Endangered and extinct species
We are living in an era where an unprecedented number of species have become extinct, also known as the Holocene extinction event. The IUCN (international Union for Conservation of Nature Natural Resources) has calculated the percentage of endangered species as 40 percent of all organisms. The number of these organisms had drastically gone down and is on the verge of becoming extinct.
Several species have already become extinct due to habit loss or excessive poaching.
The word `extinct’ for a species implies that every single member of that species is dead. Scientists have predicted that up to 20 percent of all living populations could become extinct by 2028. Biologist EO Wilson had estimated that if current rates of destruction of the biosphere by humans continue, one –half of all the species of living organisms on earth will be extinct in around 100 years.
The loss of habit of one species can have serious consequence on the life of several other species. One of the tragic examples of this kind of consequence is the damage that rampaging wild elephant have caused to several villages in the north and north-India. Several of these elephants that have killed a number of people and destroyed their fields and homes have been caught and brutally killed for their actions in an act of self-defense by hapless villagers.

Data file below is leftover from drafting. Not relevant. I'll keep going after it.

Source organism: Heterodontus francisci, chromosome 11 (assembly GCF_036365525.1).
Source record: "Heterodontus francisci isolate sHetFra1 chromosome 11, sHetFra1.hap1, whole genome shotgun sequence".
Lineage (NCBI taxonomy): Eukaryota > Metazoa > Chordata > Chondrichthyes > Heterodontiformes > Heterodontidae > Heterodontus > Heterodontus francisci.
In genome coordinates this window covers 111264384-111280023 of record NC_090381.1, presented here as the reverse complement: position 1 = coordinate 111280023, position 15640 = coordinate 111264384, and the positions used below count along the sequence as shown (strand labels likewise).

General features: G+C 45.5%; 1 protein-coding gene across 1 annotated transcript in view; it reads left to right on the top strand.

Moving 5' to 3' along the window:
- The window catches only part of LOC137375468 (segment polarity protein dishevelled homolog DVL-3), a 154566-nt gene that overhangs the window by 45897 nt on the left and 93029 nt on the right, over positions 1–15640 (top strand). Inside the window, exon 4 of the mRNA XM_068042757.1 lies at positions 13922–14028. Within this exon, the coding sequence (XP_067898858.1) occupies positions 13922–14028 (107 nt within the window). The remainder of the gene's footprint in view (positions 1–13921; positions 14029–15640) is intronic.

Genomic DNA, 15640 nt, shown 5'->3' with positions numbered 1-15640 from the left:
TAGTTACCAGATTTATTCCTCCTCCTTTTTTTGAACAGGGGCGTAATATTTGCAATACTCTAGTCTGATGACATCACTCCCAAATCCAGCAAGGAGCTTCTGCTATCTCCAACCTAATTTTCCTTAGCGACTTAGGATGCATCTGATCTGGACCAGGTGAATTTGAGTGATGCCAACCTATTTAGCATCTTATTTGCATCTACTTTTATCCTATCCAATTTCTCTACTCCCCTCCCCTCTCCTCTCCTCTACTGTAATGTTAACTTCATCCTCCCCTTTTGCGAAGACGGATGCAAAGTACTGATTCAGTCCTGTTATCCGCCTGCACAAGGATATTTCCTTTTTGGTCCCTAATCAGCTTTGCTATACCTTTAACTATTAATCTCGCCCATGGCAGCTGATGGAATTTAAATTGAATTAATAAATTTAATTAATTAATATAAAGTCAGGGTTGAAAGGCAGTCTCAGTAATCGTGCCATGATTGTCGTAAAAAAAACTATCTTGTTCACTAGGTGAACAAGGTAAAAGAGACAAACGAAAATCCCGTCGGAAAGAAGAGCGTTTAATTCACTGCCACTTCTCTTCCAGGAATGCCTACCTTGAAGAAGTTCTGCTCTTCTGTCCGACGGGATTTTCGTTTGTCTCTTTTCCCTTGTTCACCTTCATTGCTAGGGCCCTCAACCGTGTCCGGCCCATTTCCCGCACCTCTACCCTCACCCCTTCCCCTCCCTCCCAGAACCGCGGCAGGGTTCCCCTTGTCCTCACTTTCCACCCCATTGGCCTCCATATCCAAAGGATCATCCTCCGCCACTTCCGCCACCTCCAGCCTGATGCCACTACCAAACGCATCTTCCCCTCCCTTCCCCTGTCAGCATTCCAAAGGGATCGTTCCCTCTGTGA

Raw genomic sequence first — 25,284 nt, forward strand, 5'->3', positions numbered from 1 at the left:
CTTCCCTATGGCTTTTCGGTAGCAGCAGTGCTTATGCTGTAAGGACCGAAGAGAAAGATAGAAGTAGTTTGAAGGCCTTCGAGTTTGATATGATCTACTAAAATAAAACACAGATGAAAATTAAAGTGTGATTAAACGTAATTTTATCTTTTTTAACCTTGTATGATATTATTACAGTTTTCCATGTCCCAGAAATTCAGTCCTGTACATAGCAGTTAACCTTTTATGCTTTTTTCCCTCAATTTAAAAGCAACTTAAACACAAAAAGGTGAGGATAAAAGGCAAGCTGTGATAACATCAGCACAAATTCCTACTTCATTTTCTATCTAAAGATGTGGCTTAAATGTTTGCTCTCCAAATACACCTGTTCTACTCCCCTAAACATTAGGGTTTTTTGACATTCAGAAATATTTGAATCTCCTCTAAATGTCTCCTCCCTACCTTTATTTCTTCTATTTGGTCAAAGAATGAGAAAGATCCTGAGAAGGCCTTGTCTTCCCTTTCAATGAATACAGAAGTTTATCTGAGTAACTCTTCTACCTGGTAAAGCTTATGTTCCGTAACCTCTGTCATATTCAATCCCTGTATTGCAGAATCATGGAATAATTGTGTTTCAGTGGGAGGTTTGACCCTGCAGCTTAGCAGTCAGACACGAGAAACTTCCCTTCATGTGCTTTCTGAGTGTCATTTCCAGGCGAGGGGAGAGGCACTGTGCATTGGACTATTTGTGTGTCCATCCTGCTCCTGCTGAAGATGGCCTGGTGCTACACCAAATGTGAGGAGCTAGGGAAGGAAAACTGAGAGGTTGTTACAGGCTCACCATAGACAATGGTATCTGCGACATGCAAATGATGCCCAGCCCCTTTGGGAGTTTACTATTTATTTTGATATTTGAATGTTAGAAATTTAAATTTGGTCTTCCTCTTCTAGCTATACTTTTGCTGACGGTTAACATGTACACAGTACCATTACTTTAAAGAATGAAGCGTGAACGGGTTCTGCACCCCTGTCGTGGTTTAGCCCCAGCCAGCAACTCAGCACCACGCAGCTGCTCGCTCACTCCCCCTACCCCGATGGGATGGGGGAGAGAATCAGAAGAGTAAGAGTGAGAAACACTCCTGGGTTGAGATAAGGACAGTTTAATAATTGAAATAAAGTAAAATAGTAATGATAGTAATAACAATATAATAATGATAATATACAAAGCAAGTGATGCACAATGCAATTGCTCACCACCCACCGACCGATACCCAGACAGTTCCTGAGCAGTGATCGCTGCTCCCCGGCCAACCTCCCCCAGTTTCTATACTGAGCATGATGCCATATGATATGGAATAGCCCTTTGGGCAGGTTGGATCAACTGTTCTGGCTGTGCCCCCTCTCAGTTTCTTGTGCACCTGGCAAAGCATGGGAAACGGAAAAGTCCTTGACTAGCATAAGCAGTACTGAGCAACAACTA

What they do not realize is that the places where these villages are located at present were once part of the long migration corridors facilitating the movement of large elephant herds across the country. These corridors have been encroached upon and destroyed by humans to make way for their fields, homes, and for other so-called `developmental’ activities.
Elephants in the wild on being deprived of these ancient corridors of migration fear and get confused. Under these circumstances, they enter into village and fields and end up by paying for the loss of their habitat with their lives.
Global assessments of coral reefs of the world continue to report drastic and rapid rates of decline. This is the most serious threat to the societies that heavily rely upon oceanic natural resources. The oceans are threatened most by acidification due to an increase in the amount of carbon dioxide dissolved in their water. A concern is that the majority of marine species will not be able to evolve in response to or acclimatize themselves to the changes in the chemistry of the ocean.
Several animals that were once found roaming the wilderness at large can now only be seen as domestic animals. These animals, due to the serve loss of their habitat, will now be unable to fend for themselves in the wild and can only be reared domestically under the constant care of their human masters.